Neurosteroids and Neuroprotection
Cross-Talk between IGF-I and Estradiol in the Brain: Focus on NeuroprotectionGarcia-Segura L.M.a · Sanz A.a · Mendez P.a, b
aInstituto Cajal, Consejo Superior de Investigaciones Científicas (CSIC), Madrid, Spain; bDépartement des Neurosciences Fondamentales, Centre Médical Universitaire, Geneva, Switzerland
Do you have an account?
- Rent for 48h to view
- Buy Cloud Access for unlimited viewing via different devices
- Synchronizing in the ReadCube Cloud
- Printing and saving restrictions apply
Rental: USD 8.50
Cloud: USD 20.00
The actions of estradiol in the brain involve the interaction with growth factors, such as insulin-like growth factor-I (IGF-I). Many cells in the brain coexpress receptors for estradiol (ERs) and IGF-I (IGF-IR) and both factors interact to regulate neural function. Several studies have shown that there is an interaction of IGF-IR and ERs in neuroprotection. Neuroprotective effects of estradiol are blocked by the inhibition of IGF-IR signaling, while the neuroprotective effects of IGF-I are blocked by the inhibition of ER signaling. These findings suggest that the neuroprotective actions of estradiol and IGF-I after brain injury depend on the coactivation of both ERs and IGF-IR in neural cells. The relationship of ERα with IGF-IR through the phosphatidylinositol 3-kinase/Akt/glycogen synthase kinase 3β (PI3K/Akt/GSK3) signaling pathway may represent the point of convergence used by estradiol and IGF-I to cooperatively promote neuroprotection. Administration of estradiol to ovariectomized rats results in the association of ERα with IGF-IR and with components of the PI3K/Akt/GSK3 signaling pathway and in the regulation of the activity of Akt and GSK3 in the brain. Conversely, IGF-I regulates ERα transcriptional activity in neuroblastoma cells and the PI3K/Akt/GSK3 signaling pathway is involved in this effect.
© 2006 S. Karger AG, Basel
Article / Publication Details
Copyright / Drug Dosage / DisclaimerCopyright: All rights reserved. No part of this publication may be translated into other languages, reproduced or utilized in any form or by any means, electronic or mechanical, including photocopying, recording, microcopying, or by any information storage and retrieval system, without permission in writing from the publisher or, in the case of photocopying, direct payment of a specified fee to the Copyright Clearance Center.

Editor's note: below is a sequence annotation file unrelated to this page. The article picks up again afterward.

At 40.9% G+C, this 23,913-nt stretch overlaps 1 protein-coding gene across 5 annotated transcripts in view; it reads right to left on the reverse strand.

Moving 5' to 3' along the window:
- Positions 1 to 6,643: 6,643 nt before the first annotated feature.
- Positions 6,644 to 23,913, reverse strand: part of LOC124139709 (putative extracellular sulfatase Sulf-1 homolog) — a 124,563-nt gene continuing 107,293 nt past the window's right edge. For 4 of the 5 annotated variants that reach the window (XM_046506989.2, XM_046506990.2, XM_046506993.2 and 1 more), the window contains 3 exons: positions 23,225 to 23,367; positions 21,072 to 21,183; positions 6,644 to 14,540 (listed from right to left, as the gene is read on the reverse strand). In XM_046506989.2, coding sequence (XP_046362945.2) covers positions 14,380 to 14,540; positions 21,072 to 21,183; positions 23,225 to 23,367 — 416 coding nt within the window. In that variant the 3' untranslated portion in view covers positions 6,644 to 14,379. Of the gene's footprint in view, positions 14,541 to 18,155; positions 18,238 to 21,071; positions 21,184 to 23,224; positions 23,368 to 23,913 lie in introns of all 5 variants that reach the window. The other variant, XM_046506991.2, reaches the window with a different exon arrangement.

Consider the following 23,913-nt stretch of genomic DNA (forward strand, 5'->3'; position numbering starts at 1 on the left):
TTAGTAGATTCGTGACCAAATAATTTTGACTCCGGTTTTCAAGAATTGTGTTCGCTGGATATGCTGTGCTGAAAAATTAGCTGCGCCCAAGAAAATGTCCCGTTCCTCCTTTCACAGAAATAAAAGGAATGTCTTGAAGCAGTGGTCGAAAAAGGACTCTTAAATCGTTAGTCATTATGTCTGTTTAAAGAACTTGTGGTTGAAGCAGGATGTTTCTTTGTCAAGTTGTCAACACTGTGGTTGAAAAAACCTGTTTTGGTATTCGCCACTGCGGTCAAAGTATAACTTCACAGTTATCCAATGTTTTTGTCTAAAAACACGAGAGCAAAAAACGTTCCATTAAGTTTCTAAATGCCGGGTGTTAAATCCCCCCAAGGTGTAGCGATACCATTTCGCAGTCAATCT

Drug Dosage: The authors and the publisher have exerted every effort to ensure that drug selection and dosage set forth in this text are in accord with current recommendations and practice at the time of publication. However, in view of ongoing research, changes in government regulations, and the constant flow of information relating to drug therapy and drug reactions, the reader is urged to check the package insert for each drug for any changes in indications and dosage and for added warnings and precautions. This is particularly important when the recommended agent is a new and/or infrequently employed drug.
Disclaimer: The statements, opinions and data contained in this publication are solely those of the individual authors and contributors and not of the publishers and the editor(s). The appearance of advertisements or/and product references in the publication is not a warranty, endorsement, or approval of the products or services advertised or of their effectiveness, quality or safety. The publisher and the editor(s) disclaim responsibility for any injury to persons or property resulting from any ideas, methods, instructions or products referred to in the content or advertisements.